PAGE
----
The other place I’ve learned this lesson is from my partners. They’re a great group, but they’re not gray-hair/old-hair people. They’re experienced but far more youthful than I am. That makes me think twice about my favorite saying, since I learn a ton from them and value the incredible work they do. As excellent turnaround professionals, my partners have taught me that there’s always something new to be learned, and you don’t have to be bald or gray to teach the lesson.

So, as I explore Italy, I have a renewed sense of the value of new experiences and new knowledge and the ways those experiences can enrich my life and the lives and businesses of my clients. I may have seen darn near everything under the sun as it relates to turnaround and business, but every star out there is a sun so I suppose there’s a lot left to learn.

What new lessons have you learned?

Honor the Month of April: Become Financially Aware & Reduce Stress

Last month was National Fraud Awareness month. This month is important, too. First, it’s Financial Literacy Month, and second – and I think quite complimentary – it’s Stress Awareness Month.

On top of both of these issues, April 18th is also Tax Day (yes, it’s usually April 15, but due to a Washington DC holiday, we can all enjoy an extra weekend to squirm over our taxes).

As you think about becoming aware of and learning to reduce your stress this month, I want you to also think about the role that finances have in your life – and your stress level.

Most people stress about their finances, and much of that stress, I believe, comes from a lack of awareness about their financial situation and where it’s going.

In business, if you don’t know where you are at every moment financially, you can’t move forward successfully in the long-term.

I think this also holds true in one’s personal affairs, and I have no doubt that with financial knowledge comes a reduction in stress – or, if finances are bad, at least the ability to predict and therefore manage that stress with greater ease.

In honor of both of these months – and taxes coming due – I encourage all of my readers and clients to do a few things this month, both in their businesses and their personal lives.

1. Make a budget or do some financial planning.

This need not be professional consulting with a financial manager (though that’s always nice). Just get a better understanding about how much you’re spending and on what you’re spending it. You never know which areas of your spending could easily be trimmed. Though you may not “need” the extra money you free up, it certainly could be nice to put it towards that vacation you were looking to take, right?

If you don’t know how to make a budget or you need some financial tips, consider financial magazines like Money (by CNN) or Kiplingers. If you are savvy with your financial management and awareness, make sure you’re passing these values along to your children (and/or employees) effectively. If you’re a business owner, consider offering a financial management and planning seminar for your employees.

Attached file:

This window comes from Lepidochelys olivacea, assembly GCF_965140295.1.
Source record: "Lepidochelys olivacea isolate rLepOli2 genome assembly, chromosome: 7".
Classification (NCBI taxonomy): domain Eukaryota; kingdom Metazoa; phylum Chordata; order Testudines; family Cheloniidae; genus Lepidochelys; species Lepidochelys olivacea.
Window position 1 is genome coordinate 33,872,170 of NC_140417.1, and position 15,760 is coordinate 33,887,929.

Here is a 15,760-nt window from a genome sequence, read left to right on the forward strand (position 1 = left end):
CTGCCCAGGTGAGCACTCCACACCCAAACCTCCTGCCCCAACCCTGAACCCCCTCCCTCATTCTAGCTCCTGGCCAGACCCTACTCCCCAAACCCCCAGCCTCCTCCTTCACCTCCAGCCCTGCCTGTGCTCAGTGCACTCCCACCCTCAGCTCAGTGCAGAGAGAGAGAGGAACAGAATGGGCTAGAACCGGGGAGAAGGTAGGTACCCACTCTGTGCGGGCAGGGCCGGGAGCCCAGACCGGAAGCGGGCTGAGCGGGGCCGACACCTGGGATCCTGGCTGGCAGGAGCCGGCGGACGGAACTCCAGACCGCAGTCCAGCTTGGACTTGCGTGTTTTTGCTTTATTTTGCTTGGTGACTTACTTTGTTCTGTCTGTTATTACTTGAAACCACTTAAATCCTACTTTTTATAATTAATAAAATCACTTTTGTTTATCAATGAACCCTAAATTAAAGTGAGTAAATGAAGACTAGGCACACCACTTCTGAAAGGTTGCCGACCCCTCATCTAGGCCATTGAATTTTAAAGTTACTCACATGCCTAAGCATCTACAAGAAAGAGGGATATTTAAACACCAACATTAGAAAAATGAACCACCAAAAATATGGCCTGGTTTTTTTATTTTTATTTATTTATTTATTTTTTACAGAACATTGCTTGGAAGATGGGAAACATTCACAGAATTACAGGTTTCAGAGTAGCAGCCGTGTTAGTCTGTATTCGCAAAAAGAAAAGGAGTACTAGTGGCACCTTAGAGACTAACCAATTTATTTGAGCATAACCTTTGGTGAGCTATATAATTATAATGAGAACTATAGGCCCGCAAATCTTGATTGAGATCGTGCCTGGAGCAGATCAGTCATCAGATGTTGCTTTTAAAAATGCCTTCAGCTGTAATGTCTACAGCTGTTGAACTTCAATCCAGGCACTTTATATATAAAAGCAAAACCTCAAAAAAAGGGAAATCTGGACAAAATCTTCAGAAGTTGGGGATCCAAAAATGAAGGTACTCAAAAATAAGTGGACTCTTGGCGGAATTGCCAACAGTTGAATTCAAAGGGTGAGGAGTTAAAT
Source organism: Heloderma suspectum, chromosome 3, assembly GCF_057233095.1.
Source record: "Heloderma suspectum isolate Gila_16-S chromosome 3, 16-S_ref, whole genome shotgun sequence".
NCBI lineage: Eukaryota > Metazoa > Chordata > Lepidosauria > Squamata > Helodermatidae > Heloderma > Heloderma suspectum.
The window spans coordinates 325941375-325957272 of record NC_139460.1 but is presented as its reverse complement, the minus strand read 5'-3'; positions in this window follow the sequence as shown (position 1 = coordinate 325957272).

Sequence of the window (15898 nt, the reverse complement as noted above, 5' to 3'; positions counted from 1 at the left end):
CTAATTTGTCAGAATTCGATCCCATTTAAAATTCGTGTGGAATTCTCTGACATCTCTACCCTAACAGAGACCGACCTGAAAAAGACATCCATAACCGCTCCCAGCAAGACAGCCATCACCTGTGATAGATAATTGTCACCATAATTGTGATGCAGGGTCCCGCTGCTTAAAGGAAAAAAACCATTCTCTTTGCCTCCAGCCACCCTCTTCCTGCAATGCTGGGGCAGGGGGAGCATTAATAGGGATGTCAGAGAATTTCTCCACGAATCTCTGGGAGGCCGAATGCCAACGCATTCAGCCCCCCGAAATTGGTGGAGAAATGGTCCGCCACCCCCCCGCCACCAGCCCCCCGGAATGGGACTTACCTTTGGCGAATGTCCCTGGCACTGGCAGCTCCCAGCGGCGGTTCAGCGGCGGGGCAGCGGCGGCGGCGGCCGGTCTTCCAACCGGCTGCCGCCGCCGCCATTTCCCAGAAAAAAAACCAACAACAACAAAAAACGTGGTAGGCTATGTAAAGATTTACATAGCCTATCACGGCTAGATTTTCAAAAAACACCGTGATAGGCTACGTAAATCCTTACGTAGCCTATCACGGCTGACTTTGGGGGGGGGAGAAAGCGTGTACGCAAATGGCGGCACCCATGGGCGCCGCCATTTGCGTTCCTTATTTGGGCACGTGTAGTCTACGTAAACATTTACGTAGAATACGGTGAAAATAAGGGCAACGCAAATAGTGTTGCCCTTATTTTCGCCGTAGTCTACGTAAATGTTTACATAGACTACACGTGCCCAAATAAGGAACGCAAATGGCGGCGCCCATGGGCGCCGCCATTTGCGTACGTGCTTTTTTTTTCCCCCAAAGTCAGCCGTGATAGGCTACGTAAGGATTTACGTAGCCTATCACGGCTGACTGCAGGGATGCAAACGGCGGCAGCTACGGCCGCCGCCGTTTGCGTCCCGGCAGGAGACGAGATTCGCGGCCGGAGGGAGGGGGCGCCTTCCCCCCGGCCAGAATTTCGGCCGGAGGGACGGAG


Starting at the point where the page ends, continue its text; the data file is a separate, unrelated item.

2. Do something to de-stress yourself.

If you’ve already done your taxes, great, and even if you haven’t, reward yourself with something de-stressing afterwards like a massage, weekend trip or a day off. Becoming aware of our stress is the first step to reducing it, and with reduced stress comes a greater quality of life. Better financial knowledge and management almost always reduce stress.

What will you do to raise financial awareness in your life this month? What will you do to de-stress?

I’m Lee N. Katz and It’s Nice to Meet You

Allow Me to Introduce Myself

My name is Lee N. Katz, and I’ve specialized in turning companies around for more than 25 years. In 1986, I joined Grisanti, Galef & Goldress (GGG), one of the oldest turnaround consulting firms in the United States. In 1997, I became the managing partner.

Throughout my career in crisis management, I’ve served as an interim executive officer and reorganization director for both large and small companies, public and private, with annual revenues from $5 million up to $3 billion. In addition to offering expert-witness testimony regarding business valuations, turnarounds, and plan feasibilities, and I’ve served on court-appointed federal and state receiverships.

I love using my skills to help owners, CEOs and boards of directors prevent crises from happening, but no one ever seems to know a crisis is happening before the roof gets blown off the barn. And that’s when I step in.

In the 70s I worked for First National Bank of Atlanta, eventually directing their asset-based lending in the Atlanta area. I’ve also spent quite a bit of time developing and managing commercial real estate for end users like Wal-Mart, John Wieland Homes, and other private investor groups.  I’ve renegotiated more than $1 billion in real estate leases and handled numerous environmental issues for real estate and corporate manufacturing clients. Sometimes I do this in cooperation with state and national Environmental Protection Agency authorities.

I often serve as a financial advisor to individuals and trusts.


People often ask me what I specialize in, so I thought I’d toss the short list your way:

  • Financial Restructuring
  • Bankruptcy and Bankruptcy Restructuring
  • Real Estate Receiverships, both Federal and State
  • Operating Company Receiverships, both Federal and State
  • Restructuring Bank Debt with the FDIC and Successor Banks
  • Asset Liquidations
  • Alternative Restructures to Bankruptcy
  • FDIC Negotiations
  • Corporate Due Diligence
  • Bond Restructuring
  • Financial Advising to Bond Funds
  • Corporate Downsizing

Some Public Recognition

For those of you who are kind enough to be interested, my firm, GGG, has been recognized by the Turnaround Management Association’s (TMA) Atlanta Chapter:

• 2008 Small Company Turnaround of the Year Benton-Ga, Inc. Learn More
• 2004 Non-Profit Company Turnaround of the Year – Life University Inc. Learn More
• 2003 Large Company Turnaround of the Year – P.S. Energy Corp.
• 2002 Large Company Turnaround of the Year – Wyncom Inc. Learn More

So, that’s a bit about me.

Now you know who’s writing this blog. If you have any questions about these things or if there’s anything general that I can answer for you, please don’t hesitate to ask in the comments.